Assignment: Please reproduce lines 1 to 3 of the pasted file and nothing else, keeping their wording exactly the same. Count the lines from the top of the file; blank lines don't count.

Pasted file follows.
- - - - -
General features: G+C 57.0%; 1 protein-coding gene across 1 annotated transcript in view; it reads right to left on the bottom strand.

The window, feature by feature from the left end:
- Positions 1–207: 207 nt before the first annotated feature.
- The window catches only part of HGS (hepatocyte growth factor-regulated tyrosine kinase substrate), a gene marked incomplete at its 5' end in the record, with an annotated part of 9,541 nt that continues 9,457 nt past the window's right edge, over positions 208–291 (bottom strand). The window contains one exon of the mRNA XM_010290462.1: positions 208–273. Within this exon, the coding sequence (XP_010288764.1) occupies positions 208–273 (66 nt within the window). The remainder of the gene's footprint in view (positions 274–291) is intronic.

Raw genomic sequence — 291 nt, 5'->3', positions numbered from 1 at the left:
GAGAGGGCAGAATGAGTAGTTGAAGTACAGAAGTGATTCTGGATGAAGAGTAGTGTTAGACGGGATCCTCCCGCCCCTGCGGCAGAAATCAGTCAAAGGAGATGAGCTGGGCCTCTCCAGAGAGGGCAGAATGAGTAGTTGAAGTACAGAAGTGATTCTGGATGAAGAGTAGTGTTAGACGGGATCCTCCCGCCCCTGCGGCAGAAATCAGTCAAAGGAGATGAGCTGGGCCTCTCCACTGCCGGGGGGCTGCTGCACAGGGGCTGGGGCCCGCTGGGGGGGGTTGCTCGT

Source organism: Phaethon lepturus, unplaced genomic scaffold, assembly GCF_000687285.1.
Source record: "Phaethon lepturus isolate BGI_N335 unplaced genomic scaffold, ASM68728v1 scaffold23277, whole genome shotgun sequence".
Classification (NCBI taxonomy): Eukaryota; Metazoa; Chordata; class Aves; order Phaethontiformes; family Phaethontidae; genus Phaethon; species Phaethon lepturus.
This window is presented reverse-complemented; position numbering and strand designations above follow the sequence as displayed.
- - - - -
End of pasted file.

General features: G+C 57.0%; 1 protein-coding gene across 1 annotated transcript in view; it reads right to left on the bottom strand.

The window, feature by feature from the left end:
- Positions 1–207: 207 nt before the first annotated feature.